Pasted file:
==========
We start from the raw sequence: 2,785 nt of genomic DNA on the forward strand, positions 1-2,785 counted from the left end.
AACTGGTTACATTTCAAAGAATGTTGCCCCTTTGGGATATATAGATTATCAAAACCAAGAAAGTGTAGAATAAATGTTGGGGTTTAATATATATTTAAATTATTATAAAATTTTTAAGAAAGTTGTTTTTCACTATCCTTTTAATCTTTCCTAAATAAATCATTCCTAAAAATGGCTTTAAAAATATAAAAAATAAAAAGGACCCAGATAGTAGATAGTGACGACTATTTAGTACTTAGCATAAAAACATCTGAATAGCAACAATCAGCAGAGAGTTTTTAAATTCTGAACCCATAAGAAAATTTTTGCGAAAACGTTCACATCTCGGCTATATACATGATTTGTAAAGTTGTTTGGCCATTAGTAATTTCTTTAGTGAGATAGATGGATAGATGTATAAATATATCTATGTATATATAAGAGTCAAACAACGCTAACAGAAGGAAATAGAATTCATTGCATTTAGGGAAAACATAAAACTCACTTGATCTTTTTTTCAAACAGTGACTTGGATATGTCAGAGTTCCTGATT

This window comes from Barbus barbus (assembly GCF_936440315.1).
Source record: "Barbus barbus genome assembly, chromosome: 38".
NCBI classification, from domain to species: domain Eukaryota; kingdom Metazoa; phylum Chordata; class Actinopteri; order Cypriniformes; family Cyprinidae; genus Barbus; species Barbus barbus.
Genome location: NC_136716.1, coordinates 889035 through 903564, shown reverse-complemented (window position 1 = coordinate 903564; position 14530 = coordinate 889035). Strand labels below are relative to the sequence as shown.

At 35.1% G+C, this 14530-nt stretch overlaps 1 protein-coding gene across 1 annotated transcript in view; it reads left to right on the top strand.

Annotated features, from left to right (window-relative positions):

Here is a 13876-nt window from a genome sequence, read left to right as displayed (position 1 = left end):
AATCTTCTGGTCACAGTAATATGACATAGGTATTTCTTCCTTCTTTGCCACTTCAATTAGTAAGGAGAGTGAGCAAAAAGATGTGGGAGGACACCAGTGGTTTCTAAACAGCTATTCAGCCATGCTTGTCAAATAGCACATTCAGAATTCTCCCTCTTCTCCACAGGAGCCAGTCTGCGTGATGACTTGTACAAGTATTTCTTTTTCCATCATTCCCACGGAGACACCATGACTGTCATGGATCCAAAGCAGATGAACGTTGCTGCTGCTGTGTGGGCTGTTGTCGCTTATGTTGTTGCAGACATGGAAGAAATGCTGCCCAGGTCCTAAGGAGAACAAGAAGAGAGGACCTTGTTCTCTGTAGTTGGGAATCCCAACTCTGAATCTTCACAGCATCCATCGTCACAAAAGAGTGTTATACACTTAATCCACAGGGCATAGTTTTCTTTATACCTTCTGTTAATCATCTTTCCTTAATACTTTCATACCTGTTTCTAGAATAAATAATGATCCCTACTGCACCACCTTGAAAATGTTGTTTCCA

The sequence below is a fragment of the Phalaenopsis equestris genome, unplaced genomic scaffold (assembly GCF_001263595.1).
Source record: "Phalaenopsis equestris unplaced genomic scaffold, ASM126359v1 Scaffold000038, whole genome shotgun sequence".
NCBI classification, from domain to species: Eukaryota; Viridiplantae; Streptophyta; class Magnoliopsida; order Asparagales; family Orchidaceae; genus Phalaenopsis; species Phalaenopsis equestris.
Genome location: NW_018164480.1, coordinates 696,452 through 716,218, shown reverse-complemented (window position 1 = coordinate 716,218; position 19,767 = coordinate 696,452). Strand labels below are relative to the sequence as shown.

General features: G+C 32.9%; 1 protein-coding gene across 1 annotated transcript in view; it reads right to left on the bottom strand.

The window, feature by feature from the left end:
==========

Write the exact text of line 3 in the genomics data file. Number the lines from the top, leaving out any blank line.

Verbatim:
This window comes from Barbus barbus (assembly GCF_936440315.1).